Spring break is over in our district — but the kids are still home! It’s tough. My son is a senior — and –worst-case scenario — it could be essentially done? I feel for him although he is less than concerned right now. Oh, the brain of a teenager…
And on top of that, I am not as happy with my exercise consistency because I was planning for our self-quarantine (lots of streaming TV for the family II bet!) I enjoy walking early in the morning which I will try to do every morning since I don’t have to get my daughter ready for school for now (boo!).
Here is a post about another form of exercise while you try to find your fitness this spring: HIIT!
High-intensity interval training is a fantastic way to both put on muscle and shred down fat. Essentially, you alternate between resting and going as hard as you can for similar amounts of time until you’re too tired to do it anymore.
HIIT training, as it’s more commonly known, can be done with a variety of exercises, all with different effects and results, so you can experiment a bit to figure out what works best for you.
One of the most common HIIT exercises is sprinting. Many people struggle with running to get in shape, but by doing short bursts of sprinting combined with short periods of rest to catch your breath, you can improve your cardiovascular system, tone your legs, and shed pounds, too.
HIIT allows you to put in a great deal of effort intermittently, instead of putting in a mediocre effort for a while. This gives you better results with exercises that you might struggle with.
Many people have turned to HIIT in order to get those abs that they’ve always wanted. By doing extremely intense ab workouts and then resting, you’re able to keep going a bit longer than you would with some predetermined sets.
The higher amount of reps means that you’re going to see results faster. Much of what makes ab workouts effective for that muscle growth is caused by continuously getting in reps, so with HIIT, you’re going to definitely firm up your core.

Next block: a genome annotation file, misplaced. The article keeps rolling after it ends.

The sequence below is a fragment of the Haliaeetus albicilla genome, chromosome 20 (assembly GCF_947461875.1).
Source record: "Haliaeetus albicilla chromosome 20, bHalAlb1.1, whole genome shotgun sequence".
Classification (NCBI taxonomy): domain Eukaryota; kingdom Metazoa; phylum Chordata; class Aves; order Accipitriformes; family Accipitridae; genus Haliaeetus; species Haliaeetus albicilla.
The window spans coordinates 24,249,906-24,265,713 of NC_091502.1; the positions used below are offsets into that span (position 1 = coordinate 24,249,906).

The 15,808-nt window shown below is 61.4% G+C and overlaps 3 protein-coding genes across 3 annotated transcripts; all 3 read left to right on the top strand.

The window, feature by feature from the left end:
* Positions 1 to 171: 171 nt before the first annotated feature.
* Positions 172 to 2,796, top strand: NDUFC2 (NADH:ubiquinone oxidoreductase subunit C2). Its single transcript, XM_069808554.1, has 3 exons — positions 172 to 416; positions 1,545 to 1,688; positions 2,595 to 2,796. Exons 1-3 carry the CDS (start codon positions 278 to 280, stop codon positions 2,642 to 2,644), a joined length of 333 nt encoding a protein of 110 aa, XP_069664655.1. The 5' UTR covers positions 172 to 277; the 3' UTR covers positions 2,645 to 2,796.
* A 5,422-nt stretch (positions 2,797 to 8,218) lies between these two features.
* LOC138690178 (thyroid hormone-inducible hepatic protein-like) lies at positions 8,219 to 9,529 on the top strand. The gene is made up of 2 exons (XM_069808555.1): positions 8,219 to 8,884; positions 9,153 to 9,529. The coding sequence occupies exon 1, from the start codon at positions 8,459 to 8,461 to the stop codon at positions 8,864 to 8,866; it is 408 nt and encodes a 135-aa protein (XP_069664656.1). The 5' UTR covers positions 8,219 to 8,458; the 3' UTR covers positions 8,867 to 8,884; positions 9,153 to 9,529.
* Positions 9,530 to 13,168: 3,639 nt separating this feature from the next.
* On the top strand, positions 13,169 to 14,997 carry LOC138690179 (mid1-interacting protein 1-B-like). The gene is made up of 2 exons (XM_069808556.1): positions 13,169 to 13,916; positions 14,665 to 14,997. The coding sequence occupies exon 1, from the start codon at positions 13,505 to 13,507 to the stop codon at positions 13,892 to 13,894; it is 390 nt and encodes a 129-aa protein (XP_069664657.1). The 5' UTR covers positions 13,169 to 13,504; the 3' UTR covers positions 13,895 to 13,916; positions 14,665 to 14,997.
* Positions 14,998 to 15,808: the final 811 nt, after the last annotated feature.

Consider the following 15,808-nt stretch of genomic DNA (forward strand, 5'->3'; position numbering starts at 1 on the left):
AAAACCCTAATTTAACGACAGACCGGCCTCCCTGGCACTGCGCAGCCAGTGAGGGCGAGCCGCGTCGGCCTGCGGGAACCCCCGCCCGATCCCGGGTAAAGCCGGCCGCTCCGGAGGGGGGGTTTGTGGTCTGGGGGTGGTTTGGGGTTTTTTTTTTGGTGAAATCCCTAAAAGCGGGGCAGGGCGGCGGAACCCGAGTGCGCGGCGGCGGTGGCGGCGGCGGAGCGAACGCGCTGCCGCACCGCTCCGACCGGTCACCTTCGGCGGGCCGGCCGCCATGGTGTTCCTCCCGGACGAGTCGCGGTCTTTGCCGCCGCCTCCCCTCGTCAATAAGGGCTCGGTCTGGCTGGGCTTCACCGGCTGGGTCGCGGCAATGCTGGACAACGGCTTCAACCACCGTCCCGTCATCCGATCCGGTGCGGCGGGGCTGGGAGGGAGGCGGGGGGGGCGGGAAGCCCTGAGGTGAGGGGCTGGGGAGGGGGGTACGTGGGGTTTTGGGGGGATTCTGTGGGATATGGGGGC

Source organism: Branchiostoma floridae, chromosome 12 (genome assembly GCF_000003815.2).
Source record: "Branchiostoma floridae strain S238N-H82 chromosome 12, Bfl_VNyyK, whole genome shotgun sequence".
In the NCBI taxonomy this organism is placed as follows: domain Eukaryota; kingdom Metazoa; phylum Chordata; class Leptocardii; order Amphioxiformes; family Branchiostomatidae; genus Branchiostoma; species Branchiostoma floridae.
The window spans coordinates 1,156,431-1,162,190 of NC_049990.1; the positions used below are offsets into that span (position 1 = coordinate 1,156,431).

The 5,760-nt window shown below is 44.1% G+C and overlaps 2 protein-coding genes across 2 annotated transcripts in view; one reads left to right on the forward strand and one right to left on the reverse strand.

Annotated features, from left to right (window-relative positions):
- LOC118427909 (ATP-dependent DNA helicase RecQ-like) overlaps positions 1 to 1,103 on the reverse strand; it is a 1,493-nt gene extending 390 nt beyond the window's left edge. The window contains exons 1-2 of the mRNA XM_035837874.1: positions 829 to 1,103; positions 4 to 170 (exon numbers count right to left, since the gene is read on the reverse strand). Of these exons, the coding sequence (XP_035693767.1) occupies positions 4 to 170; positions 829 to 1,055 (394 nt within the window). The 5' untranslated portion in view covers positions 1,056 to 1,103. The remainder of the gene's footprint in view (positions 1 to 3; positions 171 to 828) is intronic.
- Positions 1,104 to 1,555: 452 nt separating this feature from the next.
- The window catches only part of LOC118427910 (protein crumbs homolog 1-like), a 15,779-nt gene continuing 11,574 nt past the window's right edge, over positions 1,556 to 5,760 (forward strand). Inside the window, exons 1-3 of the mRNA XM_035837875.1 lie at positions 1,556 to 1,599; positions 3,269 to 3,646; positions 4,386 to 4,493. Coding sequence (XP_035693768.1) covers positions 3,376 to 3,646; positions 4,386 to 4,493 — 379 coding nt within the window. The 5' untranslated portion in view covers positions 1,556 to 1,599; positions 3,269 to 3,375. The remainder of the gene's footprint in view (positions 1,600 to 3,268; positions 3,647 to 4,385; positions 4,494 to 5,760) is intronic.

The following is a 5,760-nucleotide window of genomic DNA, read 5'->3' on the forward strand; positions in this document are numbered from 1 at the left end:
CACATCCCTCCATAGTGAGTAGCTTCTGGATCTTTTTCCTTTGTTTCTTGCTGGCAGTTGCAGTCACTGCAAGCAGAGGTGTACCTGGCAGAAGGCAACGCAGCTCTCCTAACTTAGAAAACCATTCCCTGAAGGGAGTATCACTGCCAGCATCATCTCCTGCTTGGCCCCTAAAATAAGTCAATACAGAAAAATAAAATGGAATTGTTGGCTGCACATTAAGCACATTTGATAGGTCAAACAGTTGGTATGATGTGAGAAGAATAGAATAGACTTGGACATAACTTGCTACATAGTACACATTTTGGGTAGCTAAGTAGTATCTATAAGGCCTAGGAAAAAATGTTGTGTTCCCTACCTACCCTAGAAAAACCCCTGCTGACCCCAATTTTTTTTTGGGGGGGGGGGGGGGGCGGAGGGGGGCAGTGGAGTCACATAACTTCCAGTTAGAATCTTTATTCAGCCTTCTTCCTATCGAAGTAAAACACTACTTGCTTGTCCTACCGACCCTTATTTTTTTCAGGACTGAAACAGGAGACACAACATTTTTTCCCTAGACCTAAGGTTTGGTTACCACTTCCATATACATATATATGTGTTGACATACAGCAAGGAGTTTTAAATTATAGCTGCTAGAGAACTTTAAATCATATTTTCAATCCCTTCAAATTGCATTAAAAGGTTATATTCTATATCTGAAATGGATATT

You can structure your HIIT workouts in different ways. The length of the workout and of each interval can be adjusted to better fit you, though you should be uncomfortable to an extent while doing it.
While some involve exercising and resting, some will have you switch between an easy and a difficult exercise. Then you wait until the end to really rest up. This makes for a very intense workout that’s sure to leave you sore the next day.
Not every workout needs to be a HIIT workout. You can do them once a week, once a month, or whatever works for you. Whatever you do, use HIIT to help break up the monotony of standard workouts to confuse your muscles.
If you do the same workouts at the same time every week, your muscles will adapt. Since your muscles are already prepared for it, the workout is less effective. By throwing HIIT into the mix, your muscles are forced to shake things up.
Last week: CrossFit
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This article provides general information and discussion about health and related subjects. The information and other content provided in this article, or in any linked materials, are not intended and should not be construed as medical advice. Consult your own physician for any medical issues that you may be having.